The Taste of Blood

The Taste of Blood: Spirit Possession in Brazilian Candomble

Jim Wafer
Copyright Date: 1991
Pages: 240
https://www.jstor.org/stable/j.ctt3fhkw8
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  • Book Info
    The Taste of Blood
    Book Description:

    Enter the fascinating world of the Condomble regions of Brazil, where interaction between spirits and human is considered an everyday occurrence. Jim Wafer uncovers the social life, rituals, folklore, and engaging personalities of the villagers of Jacari, among whom trances, sorcery, and spirit possession demonstrate the coexistence of different kinds of reality. This ethnography is intriguing not only because of the originality of its approach to the more enigmatic aspects of another culture but also because it uses insights gained from participation in that culture to reflect on the paradoxes inherent in the writer's own culture, and in the human condition in general.

    eISBN: 978-0-8122-0386-8
    Subjects: Anthropology

Table of Contents

  1. Front Matter
    (pp. i-iv)
  2. Table of Contents
    (pp. v-vi)
  3. Participants
    (pp. vii-x)
  4. Pre-text
    (pp. xi-xiv)
  5. Part 1: Exu
    • 1. The Lips of Pomba-Gira
      (pp. 3-10)

      On my second-last night in Brazil I walked across the dunes to Jaraci to take leave of friends there, and after the human farewells wound up in the company of two exuas, Pomba-Gira and Sete Saia. An exua is a female exu, one of a class of originally African deities who have found a new home in Brazil.

      This Pomba-Gira has a rather shy disposition, and Sete Saia taunted her for her “fineness.” But after some bottles of sweet red wine were fetched from the long-suffering Dona Nega, who operates a small store-cum-bar nearby, Pomba-Gira began to sing and dance....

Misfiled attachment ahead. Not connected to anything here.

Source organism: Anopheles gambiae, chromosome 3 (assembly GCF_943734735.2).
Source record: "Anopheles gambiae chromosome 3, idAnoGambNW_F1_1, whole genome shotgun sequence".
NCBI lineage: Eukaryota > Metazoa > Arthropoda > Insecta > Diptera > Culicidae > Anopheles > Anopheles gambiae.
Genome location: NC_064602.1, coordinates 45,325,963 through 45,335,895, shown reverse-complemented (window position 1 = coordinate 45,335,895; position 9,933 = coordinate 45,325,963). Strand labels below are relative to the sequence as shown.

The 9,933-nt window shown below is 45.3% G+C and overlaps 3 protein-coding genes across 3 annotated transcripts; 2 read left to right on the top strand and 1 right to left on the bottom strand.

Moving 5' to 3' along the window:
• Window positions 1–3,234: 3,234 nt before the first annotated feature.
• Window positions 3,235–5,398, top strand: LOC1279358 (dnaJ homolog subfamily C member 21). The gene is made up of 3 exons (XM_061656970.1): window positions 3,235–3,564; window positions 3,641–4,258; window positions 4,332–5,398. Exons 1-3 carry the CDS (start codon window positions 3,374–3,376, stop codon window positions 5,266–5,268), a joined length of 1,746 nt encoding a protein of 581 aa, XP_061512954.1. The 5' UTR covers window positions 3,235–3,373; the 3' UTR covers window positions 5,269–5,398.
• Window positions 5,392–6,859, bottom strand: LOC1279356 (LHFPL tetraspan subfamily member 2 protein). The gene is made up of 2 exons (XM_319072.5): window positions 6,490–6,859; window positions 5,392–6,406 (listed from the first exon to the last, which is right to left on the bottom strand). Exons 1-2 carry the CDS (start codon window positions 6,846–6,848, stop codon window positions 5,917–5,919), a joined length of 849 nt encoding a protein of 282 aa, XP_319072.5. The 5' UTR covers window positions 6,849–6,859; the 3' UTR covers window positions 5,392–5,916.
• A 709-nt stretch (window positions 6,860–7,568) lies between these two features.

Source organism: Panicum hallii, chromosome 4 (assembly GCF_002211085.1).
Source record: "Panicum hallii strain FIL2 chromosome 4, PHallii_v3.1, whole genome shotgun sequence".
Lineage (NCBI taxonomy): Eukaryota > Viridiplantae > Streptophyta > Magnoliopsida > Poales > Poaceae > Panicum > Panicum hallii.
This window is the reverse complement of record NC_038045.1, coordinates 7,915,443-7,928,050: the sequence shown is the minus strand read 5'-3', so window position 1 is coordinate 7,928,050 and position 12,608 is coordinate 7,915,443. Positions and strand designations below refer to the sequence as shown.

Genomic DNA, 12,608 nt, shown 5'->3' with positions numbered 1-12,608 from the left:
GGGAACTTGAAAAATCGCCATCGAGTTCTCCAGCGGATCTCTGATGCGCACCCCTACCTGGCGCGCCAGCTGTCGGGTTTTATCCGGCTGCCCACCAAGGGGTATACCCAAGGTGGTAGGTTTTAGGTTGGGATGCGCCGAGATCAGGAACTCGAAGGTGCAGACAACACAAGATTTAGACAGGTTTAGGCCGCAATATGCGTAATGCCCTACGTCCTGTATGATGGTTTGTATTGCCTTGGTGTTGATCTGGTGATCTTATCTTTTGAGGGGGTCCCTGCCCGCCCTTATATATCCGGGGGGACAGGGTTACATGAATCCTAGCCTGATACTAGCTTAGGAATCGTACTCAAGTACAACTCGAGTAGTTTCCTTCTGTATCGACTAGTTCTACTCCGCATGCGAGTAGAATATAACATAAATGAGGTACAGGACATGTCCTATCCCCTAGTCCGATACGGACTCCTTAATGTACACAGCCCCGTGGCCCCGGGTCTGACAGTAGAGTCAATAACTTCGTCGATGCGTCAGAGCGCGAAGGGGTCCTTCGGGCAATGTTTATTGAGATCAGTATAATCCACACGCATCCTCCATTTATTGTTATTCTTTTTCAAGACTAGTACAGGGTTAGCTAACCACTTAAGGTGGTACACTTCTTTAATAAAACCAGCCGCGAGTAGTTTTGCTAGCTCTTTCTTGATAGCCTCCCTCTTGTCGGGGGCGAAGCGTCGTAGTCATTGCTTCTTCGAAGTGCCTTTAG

• 2. Padilha’s Vow
      (pp. 11-22)

      This is the story of the three exus, which Joãozinho told while we were at Jardim de Alá.

      They say that there was once, in a certain place, a woman who had two daughters. One was called Maria Padilha and the other was Pomba-Gira.

      The family was more or less well off.

      When Padilha was seven, with a well-formed body, her brother, Sete Facadas (“Seven Stabs”), felt sexually attracted to her.

      Padilha and Pomba-Gira did not get on together, since Padilha was envious of the presents that were given to the younger daughter. Pomba-Gira was treated with affection, and Maria...

    • 3. Corquisa
      (pp. 23-50)

      Just before dawn on the same night that I met Joãozinho, Archipiado and I encountered Marinalvo, Joãozinho’s father-of-saint, in Praça Castro Alves, a square in the High City, overlooking the Bay. Marinalvo was with his new boyfriend—the fifth, he later told us, he had had during the five nights since carnaval had begun. Joãozinho introduced Archipiado and me to him, as “researchers.” Marinalvo invited us to come to his terreiro for a festival in two weeks’ time, and said to bring a camera.

      Marinalvo eventually “initiated” me as an ogã in his terreiro, which is not in the city...

  6. Part 2: Caboclo
    • 4. Order and Progress
      (pp. 53-87)

      Brazil, like the continent in which the orixás originated, and like Australia, the land of my birth, lies on the surface of that half of the planet usually considered to be the “bottom.” There the stars of the night sky—represented on the Brazilian flag, with the Southern Cross at their center—are different from those seen in northern latitudes, and the cycle of the seasons is reversed, if considered from a northern perspective. However, the solar festivals introduced to the southern hemisphere from Europe are celebrated on the same dates as in the Old World. So, for example, Christmas...

    • 5. Of Keys
      (pp. 88-107)